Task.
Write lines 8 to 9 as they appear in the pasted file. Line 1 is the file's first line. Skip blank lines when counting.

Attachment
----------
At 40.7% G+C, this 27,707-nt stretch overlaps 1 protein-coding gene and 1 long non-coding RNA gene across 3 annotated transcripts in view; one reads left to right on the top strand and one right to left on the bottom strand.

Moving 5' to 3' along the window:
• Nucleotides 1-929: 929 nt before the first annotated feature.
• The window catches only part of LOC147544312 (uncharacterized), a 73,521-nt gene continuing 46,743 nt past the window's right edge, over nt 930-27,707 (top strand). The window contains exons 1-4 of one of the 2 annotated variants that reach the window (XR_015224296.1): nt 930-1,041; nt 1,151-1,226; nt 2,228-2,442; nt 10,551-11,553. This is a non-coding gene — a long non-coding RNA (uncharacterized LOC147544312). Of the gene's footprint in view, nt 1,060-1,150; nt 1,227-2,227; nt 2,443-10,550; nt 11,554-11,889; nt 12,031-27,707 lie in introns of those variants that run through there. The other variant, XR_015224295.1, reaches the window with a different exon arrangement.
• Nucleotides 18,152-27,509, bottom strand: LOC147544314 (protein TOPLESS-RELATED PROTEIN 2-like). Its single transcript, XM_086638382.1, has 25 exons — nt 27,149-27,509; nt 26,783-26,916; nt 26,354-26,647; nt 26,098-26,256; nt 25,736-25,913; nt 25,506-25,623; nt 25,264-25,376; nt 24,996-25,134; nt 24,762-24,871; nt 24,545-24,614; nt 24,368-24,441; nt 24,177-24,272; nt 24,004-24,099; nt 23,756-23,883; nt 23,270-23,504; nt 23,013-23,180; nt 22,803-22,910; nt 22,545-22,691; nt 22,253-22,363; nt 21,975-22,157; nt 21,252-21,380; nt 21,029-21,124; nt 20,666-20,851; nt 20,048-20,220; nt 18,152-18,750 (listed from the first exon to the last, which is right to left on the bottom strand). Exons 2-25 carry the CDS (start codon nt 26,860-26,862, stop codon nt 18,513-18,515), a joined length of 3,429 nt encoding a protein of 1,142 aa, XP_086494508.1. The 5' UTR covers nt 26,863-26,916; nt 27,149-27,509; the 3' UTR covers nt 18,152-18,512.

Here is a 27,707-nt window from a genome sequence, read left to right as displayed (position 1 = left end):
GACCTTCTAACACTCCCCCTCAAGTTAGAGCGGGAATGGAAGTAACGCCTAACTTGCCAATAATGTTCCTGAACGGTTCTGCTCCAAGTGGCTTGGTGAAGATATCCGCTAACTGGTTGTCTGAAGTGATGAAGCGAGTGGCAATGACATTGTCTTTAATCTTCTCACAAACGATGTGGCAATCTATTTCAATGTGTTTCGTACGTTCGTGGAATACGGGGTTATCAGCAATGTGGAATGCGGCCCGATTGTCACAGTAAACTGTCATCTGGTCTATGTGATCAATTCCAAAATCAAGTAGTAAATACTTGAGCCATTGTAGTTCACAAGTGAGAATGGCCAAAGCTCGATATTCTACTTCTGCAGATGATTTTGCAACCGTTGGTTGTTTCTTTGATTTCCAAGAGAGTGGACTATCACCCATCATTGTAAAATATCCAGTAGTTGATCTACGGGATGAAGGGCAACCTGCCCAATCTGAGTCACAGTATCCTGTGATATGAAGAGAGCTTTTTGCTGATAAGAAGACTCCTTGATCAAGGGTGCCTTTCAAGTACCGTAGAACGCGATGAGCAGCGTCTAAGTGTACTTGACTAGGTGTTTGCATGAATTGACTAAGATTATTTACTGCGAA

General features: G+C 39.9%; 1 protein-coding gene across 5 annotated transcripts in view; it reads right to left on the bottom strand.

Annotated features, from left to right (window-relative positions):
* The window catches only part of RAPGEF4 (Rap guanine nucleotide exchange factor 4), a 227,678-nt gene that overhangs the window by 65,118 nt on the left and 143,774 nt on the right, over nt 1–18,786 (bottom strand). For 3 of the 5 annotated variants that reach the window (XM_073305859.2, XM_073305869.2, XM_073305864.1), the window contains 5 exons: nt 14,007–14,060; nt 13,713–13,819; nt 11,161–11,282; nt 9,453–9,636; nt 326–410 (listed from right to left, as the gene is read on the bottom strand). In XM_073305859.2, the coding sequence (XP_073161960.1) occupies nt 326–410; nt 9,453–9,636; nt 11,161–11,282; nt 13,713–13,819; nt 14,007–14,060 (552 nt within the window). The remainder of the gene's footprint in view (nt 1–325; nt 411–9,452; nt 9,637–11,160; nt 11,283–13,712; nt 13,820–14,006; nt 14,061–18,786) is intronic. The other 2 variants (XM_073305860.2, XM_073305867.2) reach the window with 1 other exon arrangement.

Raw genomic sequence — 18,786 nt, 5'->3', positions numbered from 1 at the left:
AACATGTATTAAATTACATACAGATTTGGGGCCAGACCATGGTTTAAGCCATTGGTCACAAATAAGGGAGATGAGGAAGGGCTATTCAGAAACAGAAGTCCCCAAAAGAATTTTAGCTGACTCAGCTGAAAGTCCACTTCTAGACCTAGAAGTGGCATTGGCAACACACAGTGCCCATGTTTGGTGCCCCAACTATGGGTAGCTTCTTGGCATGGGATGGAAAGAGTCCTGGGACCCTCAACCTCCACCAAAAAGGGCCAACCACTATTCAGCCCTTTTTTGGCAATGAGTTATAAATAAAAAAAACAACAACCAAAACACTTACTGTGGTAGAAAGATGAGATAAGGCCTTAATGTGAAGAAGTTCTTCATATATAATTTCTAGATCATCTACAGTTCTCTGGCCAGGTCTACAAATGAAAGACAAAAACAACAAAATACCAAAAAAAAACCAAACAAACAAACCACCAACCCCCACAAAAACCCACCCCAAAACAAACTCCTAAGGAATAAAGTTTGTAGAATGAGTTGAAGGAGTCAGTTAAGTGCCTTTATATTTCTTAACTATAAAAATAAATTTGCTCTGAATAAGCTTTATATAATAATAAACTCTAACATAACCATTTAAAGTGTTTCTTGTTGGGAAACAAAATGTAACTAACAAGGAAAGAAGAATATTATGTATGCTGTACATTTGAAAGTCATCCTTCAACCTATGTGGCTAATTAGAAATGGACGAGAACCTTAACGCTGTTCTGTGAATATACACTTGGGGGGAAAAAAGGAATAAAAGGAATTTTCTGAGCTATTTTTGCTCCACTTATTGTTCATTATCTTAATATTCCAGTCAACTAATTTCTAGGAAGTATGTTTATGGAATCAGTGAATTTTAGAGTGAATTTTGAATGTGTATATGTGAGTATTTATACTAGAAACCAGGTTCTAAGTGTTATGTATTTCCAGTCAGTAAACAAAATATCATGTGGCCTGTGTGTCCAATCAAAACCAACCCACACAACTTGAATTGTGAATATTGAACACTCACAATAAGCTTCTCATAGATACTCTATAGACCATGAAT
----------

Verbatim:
General features: G+C 39.9%; 1 protein-coding gene across 5 annotated transcripts in view; it reads right to left on the bottom strand.

Annotated features, from left to right (window-relative positions):